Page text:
Struggling with a Drug-Using Loved One? You Have to KNOW WHEN TO DRAW THE LINE

Wife is thinking

This is one of the most important and one of the hardest lessons any person dealing with an addicted loved one ever has to learn. There is a point where you have to draw a very hard line and then you have to stick with your decision. Should you continue struggling to help them? You see the good in them so it’s very hard to know what to do. Where is that line and what should happen when you feel it’s time?

It’s an extremely tough decision. If this is the situation you are in, here’s something you should know: You’re far from alone. Whether you’re a man or a woman, parent, spouse or child of the addicted person, unfortunately, there are millions of others in the same situation or worse. Many other people are struggling with the same decision.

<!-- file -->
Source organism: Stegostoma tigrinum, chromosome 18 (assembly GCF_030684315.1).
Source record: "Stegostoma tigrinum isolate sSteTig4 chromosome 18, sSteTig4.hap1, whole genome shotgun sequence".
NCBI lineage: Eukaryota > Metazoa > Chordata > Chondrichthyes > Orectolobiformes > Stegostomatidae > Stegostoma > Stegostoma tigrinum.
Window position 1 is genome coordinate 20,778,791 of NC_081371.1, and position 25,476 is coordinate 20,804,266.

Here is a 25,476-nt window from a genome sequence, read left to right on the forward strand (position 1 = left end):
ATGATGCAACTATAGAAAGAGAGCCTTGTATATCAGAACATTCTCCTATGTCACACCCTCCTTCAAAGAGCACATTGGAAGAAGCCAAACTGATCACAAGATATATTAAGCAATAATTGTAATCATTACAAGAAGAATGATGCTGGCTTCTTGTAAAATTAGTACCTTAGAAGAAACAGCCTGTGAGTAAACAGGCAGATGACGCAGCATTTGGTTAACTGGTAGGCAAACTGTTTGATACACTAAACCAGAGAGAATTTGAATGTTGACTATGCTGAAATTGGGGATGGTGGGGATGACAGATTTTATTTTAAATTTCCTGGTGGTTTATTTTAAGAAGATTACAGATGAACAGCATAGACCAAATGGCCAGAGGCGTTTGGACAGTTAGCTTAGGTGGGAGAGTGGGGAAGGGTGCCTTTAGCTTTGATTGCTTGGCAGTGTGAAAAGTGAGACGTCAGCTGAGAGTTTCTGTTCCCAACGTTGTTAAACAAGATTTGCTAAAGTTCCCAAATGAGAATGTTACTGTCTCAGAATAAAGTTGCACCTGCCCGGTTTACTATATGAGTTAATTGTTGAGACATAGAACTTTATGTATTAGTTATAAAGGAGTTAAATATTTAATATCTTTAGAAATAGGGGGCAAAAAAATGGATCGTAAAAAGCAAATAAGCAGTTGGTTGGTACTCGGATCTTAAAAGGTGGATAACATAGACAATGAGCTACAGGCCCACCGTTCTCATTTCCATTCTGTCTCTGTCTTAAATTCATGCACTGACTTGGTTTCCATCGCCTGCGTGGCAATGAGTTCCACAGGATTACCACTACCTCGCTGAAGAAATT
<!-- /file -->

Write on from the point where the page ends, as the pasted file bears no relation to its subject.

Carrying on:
What Does Your Current Experience Look Like?

Before we look at the actions you should take, let’s take a look at what you’re experiencing as a result of this person’s problems. Probably something like this:

  1. They’ve promised to quit drinking or using drugs, probably many times. Each time they failed.
  2. They’ve been ill or injured more than once and serious medical bills have resulted.
  3. They have accumulated a list of legal problems including arrests, incarceration, probation, DUI, DWI, and others.
  4. Family funds, assets and valuables have been drained or disappeared. Debts are increasing.
  5. They don’t work regularly but might have mysterious money from time to time.
  6. They neglect or are hostile to their loved ones, sometimes with snide, belittling, fault-finding remarks.